The internet knows that the way to get stuff done is to set goals and work on one small thing at a time. Look it up. “A journey of a thousand miles begins with a single step” and all that other irrefutable wisdom. Productivity experts agree that we need to break big tasks into smaller ones. Ironically the instruction “break it down” is itself ill-defined. It is particularly vexing for people with no training in behavior analysis to come up with goals that are easily achievable and upon success can be reinforced. This is the reason that most New Year’s resolutions have failed by the end of January (if not sooner). Most people want to do too much at once in order to save time, but the result is that everything takes longer, seems increasingly impossible and is more frustrating for all involved.
A topic that seems to come up with some frequency in our interactions with TAGteachers relates to the sound of the tagger and what kinds of sounds (or other stimuli) can be used with TAGteach. Here is a sampling of some of the concerns that have come up:
I work with children diagnosed with autism. They are very sensitive to sounds and will be upset by the sound of the traditional tagger (clicker).
I work with people who are hard of hearing. They won’t be able to hear the click sound.
I teach riding to children and adults and all my horses are clicker trained, so I don’t want to use the same sound for the people since the horses might get upset or confused if the hear the click sounds and don’t get a treat.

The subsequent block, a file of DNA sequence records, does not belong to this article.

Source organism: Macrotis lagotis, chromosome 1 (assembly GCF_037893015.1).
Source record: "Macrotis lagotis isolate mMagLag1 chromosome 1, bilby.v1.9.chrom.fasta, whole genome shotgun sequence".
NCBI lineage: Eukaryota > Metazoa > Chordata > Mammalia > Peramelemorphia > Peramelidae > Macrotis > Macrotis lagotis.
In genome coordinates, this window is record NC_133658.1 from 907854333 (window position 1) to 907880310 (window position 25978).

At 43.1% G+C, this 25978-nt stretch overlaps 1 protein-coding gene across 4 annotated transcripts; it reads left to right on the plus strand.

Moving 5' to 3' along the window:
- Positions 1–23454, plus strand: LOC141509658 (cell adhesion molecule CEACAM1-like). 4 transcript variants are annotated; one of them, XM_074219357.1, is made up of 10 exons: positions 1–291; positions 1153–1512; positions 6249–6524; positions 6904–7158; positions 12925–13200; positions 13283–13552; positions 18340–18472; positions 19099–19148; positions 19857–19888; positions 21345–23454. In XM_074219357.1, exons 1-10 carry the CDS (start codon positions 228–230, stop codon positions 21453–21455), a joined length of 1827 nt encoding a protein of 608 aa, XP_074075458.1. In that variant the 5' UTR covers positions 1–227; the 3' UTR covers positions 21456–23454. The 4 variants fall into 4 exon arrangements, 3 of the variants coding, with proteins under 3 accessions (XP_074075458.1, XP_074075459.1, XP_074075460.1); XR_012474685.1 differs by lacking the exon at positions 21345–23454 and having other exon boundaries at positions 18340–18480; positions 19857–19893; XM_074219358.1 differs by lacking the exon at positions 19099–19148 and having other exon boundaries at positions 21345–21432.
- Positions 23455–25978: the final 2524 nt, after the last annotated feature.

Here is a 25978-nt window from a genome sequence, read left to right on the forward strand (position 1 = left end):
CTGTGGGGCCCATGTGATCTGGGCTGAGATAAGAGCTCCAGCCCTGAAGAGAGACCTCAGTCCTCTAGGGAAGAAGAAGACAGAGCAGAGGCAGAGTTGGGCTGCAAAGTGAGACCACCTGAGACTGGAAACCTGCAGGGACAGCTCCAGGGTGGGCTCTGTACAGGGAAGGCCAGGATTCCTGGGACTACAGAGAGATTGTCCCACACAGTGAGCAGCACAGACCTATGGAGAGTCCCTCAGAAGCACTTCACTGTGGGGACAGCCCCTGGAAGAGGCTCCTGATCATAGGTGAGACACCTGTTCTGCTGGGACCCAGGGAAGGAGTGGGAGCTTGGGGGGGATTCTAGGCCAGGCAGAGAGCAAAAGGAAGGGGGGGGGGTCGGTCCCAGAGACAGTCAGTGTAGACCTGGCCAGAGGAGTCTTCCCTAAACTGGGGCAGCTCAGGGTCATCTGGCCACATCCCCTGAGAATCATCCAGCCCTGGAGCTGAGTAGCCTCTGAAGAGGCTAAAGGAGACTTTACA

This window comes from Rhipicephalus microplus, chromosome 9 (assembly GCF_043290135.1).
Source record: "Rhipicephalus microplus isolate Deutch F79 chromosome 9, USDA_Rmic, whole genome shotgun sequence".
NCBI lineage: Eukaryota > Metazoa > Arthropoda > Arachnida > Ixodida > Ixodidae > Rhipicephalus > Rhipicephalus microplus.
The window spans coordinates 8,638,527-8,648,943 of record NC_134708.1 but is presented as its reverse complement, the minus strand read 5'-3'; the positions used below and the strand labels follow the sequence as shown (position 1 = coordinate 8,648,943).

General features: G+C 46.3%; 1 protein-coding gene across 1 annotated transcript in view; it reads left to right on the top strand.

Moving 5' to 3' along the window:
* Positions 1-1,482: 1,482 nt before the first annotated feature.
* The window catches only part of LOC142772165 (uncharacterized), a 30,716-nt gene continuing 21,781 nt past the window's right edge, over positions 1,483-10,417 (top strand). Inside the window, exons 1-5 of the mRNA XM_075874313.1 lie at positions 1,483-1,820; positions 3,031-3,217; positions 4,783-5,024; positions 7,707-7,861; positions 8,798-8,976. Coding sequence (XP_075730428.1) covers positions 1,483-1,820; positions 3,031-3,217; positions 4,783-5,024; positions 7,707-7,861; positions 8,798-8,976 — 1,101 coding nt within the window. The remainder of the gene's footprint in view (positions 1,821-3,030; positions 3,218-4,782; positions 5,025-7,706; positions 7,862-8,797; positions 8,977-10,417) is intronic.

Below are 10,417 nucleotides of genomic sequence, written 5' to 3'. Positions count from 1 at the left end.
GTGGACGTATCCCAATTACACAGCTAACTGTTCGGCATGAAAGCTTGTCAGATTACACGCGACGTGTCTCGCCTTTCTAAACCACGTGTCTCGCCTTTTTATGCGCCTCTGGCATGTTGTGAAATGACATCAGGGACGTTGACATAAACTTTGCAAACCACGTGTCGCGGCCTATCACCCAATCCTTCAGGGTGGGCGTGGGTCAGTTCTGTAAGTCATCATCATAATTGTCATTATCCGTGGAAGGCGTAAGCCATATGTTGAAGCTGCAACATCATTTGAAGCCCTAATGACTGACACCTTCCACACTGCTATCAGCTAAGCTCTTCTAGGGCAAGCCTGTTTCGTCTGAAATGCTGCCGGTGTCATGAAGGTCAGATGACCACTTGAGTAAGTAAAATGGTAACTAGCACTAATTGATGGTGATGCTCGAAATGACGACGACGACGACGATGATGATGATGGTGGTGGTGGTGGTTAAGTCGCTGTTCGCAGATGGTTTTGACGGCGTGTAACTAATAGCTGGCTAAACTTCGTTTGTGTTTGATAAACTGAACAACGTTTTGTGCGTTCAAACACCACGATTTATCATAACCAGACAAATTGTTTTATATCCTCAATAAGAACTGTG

I teach people to clicker train dogs (or other animals) and I am worried that the animals will be confused if I use the same sound for them as for the people.
I would like to try peer tagging, but with so many taggers going off all over the place I don’t think anyone will know which tag is for them.
Let me preface this discussion by saying that in all the many years and many applications in which the TAGteach founders, faculty and experienced TAGteachers have used TAGteach, we rarely use anything other than the traditional box clicker (tagger) to make the tag sound. We have tried other things, but in the end they break, we lose them, or they didn’t work any better anyway. Even with children diagnosed with autism, noisy roomfuls of kids tagging each other and in the presence of clicker trained animals, we have had great success with the box clicker – as have others.
In trying to decide the best way to deliver the tag stimulus, a TAGteacher needs to consider the following:
Can the learners perceive the tag?
Does the learner like to get a tag?
Is the tag distracting other learners (including animals)?
The first two are easy to assess. All you have to do is ask the learners.